The horse is not ready for the bit, however, if it opposes the lever action by active or passive resistance.

This recalcitrance is always do to faulty preparation, if we except feelings of pain produced by poorly fitting, wrong mounted curb bits and curb chains and by the rider's generally defective seat and guidance.

This recalcitrance will be manifested in evasion, stiffness, or distortion of the lower jaw, the neck, and the back, produced by impure, stiff, or dragging action of the hindquarters, which is always the principal source of resistance in the other parts of the horse's body.

So if the horse is not one of the very, very rare specimens that combine perfect conformation and ideal harmony of weight and muscular force with a soul that wished nothing better than to comply with the rider's desires as soon as it has understood them, we will do well to fit a curb bit only after two or more years of training, provided that training began when the horse was four and a half years old.

If we do not obey this golden rule, and the reins are not in the hands of a real master but merely of someone who is self-appointed to that rank, premature use of the curb bit will merely achieve the contrary of what was intended.

The danger then arises that the gait, which was supposed to grow longer, more expressive, and nobler as a result of dressage, is lost.

Contact with the bit becomes unsure and unsteady. The horse is leaning on, over, or behind the bit, for it no longer reaches forward to the bit willingly through its neck and poll.

But if it does not do so, the rider's control of its hindquarters is imperilled and obedience with it.

The equestrian poise already achieved by work on the snaffle will be lost more and more, for once the hind legs no longer reach forward smoothly and fluently towards the centre of gravity, but oppose the lever action, staying behind or dragging sluggishly, the inadequately supported forehand will have to carry a greater share of the load.

Then it hampers the free extension of the forelegs in equestrian balance, and the horse falls upon its shoulders in an expressionless gait.

Riders who are not ready for the curb bit

We often see groups of young riders, accompanied by an instructor, taking their first cross-country rides on bridle paths and through fields in the outskirts of large cities. This picture loses something of its charm when we notice that some of them are riding their deserving, experienced livery horses with curb bits. Most of these ladies and gentlemen are not ready for the curb bit.

A prerequisite for learning how to ride a horse with a bar bit (a solid mouthpiece, therefore called "bar" is a supple, soft, and independent balanced seat plus the ability not only to use aids as signals but to apply them effectively.

Once the good seat has produced soft and steady hands, real "glass-of-water-fists", as Monteton calls them, which absorb all the shocks imparted by the movement in the elbow and shoulder joints, the time may be ripe for beginning to ride with the curb bit.

Theoretical knowledge is a far cry from horsemanship

We must, of course, be completely familiar with the nature, actions, and objectives of curb bits, which differ fundamentally from the snaffle.

We must be familiar with the fit and position of the different parts of a curb bit and with the infinite variety in sizes of bars, ports, curb grooves, mouth angles, and the like.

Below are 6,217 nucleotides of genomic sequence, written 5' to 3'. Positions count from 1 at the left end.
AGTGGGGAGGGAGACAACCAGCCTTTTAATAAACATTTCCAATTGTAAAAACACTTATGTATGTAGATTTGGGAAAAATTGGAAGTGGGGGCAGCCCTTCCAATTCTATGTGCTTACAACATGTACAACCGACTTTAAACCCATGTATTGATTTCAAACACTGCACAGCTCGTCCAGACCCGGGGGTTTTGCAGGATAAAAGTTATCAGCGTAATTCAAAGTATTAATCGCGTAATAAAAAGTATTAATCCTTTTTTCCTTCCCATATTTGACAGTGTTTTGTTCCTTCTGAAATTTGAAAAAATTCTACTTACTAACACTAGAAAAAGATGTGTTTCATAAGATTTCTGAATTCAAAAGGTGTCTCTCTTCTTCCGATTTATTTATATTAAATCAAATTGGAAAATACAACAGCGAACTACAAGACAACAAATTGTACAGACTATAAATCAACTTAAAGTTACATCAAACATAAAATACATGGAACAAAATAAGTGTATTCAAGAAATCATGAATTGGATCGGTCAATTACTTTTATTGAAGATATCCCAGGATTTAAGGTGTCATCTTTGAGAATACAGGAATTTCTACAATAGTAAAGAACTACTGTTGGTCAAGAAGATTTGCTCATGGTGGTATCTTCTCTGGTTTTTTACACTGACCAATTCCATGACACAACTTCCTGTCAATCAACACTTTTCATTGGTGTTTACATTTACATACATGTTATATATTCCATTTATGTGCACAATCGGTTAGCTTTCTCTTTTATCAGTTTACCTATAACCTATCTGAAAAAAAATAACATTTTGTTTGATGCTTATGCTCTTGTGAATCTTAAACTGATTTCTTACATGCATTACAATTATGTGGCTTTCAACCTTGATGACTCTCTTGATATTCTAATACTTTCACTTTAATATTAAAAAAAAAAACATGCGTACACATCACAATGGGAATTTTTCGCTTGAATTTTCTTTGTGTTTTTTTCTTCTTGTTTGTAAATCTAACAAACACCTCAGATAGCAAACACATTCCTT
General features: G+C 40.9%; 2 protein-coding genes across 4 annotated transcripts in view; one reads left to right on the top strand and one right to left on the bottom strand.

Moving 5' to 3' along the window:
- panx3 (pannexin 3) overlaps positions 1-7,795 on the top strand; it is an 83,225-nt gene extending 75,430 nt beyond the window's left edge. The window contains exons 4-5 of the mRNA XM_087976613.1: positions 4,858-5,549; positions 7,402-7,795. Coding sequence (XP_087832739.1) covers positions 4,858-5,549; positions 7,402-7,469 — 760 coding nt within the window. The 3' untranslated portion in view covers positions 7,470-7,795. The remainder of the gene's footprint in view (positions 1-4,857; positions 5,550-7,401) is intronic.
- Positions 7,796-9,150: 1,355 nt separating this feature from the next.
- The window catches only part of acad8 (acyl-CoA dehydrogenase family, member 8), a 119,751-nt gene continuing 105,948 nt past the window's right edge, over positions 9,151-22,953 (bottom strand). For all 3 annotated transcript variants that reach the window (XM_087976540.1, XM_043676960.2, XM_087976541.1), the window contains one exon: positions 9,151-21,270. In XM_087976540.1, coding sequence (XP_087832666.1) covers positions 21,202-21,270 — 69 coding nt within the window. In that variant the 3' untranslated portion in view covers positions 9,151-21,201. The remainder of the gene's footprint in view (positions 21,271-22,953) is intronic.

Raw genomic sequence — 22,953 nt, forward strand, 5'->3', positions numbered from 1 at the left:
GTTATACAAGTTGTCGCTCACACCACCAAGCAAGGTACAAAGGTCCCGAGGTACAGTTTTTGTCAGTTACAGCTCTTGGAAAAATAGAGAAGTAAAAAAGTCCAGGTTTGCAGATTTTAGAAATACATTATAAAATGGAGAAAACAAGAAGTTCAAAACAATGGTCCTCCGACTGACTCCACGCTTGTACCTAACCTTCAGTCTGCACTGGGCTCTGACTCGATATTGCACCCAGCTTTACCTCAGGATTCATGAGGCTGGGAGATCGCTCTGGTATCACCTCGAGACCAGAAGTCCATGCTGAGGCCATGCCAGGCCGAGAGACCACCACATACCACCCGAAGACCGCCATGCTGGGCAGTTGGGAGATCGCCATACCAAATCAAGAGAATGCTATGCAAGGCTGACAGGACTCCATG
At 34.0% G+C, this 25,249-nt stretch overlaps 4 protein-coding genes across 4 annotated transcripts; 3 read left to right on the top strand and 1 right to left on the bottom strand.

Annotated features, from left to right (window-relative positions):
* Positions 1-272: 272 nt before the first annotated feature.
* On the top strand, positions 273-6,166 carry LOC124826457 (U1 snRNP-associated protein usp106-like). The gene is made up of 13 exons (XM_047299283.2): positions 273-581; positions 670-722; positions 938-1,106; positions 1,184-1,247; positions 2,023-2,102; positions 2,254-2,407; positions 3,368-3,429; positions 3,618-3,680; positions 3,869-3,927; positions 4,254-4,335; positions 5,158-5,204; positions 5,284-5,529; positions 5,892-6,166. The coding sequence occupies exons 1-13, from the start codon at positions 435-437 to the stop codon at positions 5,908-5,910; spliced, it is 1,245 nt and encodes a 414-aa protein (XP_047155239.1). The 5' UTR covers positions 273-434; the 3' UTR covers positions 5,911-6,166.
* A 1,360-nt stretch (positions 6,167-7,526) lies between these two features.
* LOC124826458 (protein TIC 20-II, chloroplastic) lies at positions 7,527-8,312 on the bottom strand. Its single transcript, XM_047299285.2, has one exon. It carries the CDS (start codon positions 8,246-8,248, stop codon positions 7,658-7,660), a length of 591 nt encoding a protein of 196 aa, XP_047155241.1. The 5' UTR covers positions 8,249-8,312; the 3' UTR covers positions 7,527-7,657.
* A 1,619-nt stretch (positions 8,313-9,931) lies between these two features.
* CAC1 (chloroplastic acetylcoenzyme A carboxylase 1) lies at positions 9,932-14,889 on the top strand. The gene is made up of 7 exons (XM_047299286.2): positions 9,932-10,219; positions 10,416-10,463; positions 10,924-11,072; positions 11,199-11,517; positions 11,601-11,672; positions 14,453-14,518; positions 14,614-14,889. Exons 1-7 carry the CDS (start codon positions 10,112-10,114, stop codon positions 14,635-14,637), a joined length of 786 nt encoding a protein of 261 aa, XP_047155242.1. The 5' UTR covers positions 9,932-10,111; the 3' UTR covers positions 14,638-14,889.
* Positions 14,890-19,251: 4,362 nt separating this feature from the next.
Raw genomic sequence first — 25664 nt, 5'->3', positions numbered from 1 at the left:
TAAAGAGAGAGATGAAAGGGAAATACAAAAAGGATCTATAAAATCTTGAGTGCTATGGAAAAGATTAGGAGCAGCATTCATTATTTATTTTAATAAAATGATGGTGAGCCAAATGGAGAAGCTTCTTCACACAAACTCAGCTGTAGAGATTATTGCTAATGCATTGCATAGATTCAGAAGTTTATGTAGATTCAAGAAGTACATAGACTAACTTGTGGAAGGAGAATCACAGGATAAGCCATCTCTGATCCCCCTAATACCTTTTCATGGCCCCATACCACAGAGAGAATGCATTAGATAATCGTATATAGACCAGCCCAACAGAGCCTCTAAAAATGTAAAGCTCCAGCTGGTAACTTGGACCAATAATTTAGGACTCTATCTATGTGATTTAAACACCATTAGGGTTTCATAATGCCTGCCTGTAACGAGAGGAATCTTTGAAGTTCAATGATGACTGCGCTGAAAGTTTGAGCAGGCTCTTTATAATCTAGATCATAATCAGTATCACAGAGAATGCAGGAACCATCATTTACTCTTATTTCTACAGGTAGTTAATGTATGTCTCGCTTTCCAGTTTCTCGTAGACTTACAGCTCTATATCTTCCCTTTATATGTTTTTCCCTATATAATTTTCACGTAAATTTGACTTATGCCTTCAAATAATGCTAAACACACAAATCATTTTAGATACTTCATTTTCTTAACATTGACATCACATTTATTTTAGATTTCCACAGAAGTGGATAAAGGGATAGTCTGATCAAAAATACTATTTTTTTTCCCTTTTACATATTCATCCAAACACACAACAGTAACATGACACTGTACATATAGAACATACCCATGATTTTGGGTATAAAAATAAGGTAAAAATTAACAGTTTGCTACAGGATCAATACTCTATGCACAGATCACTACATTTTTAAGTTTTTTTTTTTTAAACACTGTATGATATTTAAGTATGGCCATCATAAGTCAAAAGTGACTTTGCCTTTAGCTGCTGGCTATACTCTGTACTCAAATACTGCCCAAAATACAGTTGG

We must know that when we use a branched lever with the bar bearing on the lower jar of the tongue, which are directly connected to the entire nervous and muscular system, the horse feels many times the force applied by the rider's hands.

We should always bear in mind this fundamental difference between the action of the curb bit and the milder action of the snaffle, in which there is a one-to-one ratio between power and load.

The second fundamental difference follows from the fact that the curb mouthpiece is not jointed, but is fixed in position by the opposing curb chain and acts upon both sides of the lower jaw at once, even though it may be made to act somewhat more strongly upon one side than the other if necessary. In this manner it flexes the joints of both hind legs.

Much can be learned from observing a master rider in order to see what contact with the curb bit looks like. The feathering of the bar should indicate that its reins are in light contact as a result of the horse's reaching for the bit, relaxed, yet vigorous and trusting.

Knowledge alone is merely a preparatory step to the conscious acquisition of practical ability, however. This takes place only when we ourselves sit in the saddle on a well-made horse and learn correct contact with the curb bit that is fitted according to regulations, for theoretical knowledge is a far cry from horsemanship.

There will be always moments when the horse will try to escape even loading on all four legs and try to render the curb reins inoperative by bending its body.

That constitutes the best opportunity to learn in practice, under proper guidance, that uniform contact with the bit can be restored only by the corresponding reins of the bridoon, since the curb bit, with its solid mouthpiece, makes no provision for purely one-sided action.

Important though it is for every horse to have a curb bit that fits and is placed so as to act correctly, let us state in conclusion that faultless riding with a curb bit depends less upon the form of the bit than upon the direction of the skeleton, which prepares the horse for accepting the bit.

It is, however, just as true that when a well-made horse of good conformation has a curb bit that does not fit it individually, it cannot move as well as when it is properly bridled."